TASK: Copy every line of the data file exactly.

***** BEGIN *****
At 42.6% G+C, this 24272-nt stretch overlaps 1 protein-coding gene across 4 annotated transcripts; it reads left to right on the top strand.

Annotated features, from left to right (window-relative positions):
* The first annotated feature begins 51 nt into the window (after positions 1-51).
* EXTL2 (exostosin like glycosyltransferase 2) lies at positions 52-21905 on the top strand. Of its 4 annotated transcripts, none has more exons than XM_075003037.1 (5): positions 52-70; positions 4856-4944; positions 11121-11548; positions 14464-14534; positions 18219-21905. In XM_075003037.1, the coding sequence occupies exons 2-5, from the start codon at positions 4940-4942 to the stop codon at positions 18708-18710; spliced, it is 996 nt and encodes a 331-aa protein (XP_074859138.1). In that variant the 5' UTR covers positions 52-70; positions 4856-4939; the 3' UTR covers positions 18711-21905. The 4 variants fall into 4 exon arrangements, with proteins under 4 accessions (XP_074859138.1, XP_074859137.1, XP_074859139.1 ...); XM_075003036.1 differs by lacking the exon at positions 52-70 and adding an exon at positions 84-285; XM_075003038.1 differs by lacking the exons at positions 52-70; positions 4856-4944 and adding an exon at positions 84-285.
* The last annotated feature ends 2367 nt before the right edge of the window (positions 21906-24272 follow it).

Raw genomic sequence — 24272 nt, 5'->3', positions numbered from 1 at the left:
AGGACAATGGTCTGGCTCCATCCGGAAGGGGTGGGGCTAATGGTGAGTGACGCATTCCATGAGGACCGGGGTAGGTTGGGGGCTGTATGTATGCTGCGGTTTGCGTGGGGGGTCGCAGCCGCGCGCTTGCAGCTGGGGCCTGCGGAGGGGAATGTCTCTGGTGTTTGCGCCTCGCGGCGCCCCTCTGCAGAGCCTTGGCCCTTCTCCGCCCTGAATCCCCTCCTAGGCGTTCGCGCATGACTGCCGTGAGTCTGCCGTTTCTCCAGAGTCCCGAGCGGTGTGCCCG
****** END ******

At 42.6% G+C, this 24272-nt stretch overlaps 1 protein-coding gene across 4 annotated transcripts; it reads left to right on the top strand.

Annotated features, from left to right (window-relative positions):
* The first annotated feature begins 51 nt into the window (after positions 1-51).
* EXTL2 (exostosin like glycosyltransferase 2) lies at positions 52-21905 on the top strand. Of its 4 annotated transcripts, none has more exons than XM_075003037.1 (5): positions 52-70; positions 4856-4944; positions 11121-11548; positions 14464-14534; positions 18219-21905. In XM_075003037.1, the coding sequence occupies exons 2-5, from the start codon at positions 4940-4942 to the stop codon at positions 18708-18710; spliced, it is 996 nt and encodes a 331-aa protein (XP_074859138.1). In that variant the 5' UTR covers positions 52-70; positions 4856-4939; the 3' UTR covers positions 18711-21905. The 4 variants fall into 4 exon arrangements, with proteins under 4 accessions (XP_074859138.1, XP_074859137.1, XP_074859139.1 ...); XM_075003036.1 differs by lacking the exon at positions 52-70 and adding an exon at positions 84-285; XM_075003038.1 differs by lacking the exons at positions 52-70; positions 4856-4944 and adding an exon at positions 84-285.
* The last annotated feature ends 2367 nt before the right edge of the window (positions 21906-24272 follow it).

Raw genomic sequence — 24272 nt, 5'->3', positions numbered from 1 at the left:
AGGACAATGGTCTGGCTCCATCCGGAAGGGGTGGGGCTAATGGTGAGTGACGCATTCCATGAGGACCGGGGTAGGTTGGGGGCTGTATGTATGCTGCGGTTTGCGTGGGGGGTCGCAGCCGCGCGCTTGCAGCTGGGGCCTGCGGAGGGGAATGTCTCTGGTGTTTGCGCCTCGCGGCGCCCCTCTGCAGAGCCTTGGCCCTTCTCCGCCCTGAATCCCCTCCTAGGCGTTCGCGCATGACTGCCGTGAGTCTGCCGTTTCTCCAGAGTCCCGAGCGGTGTGCCCG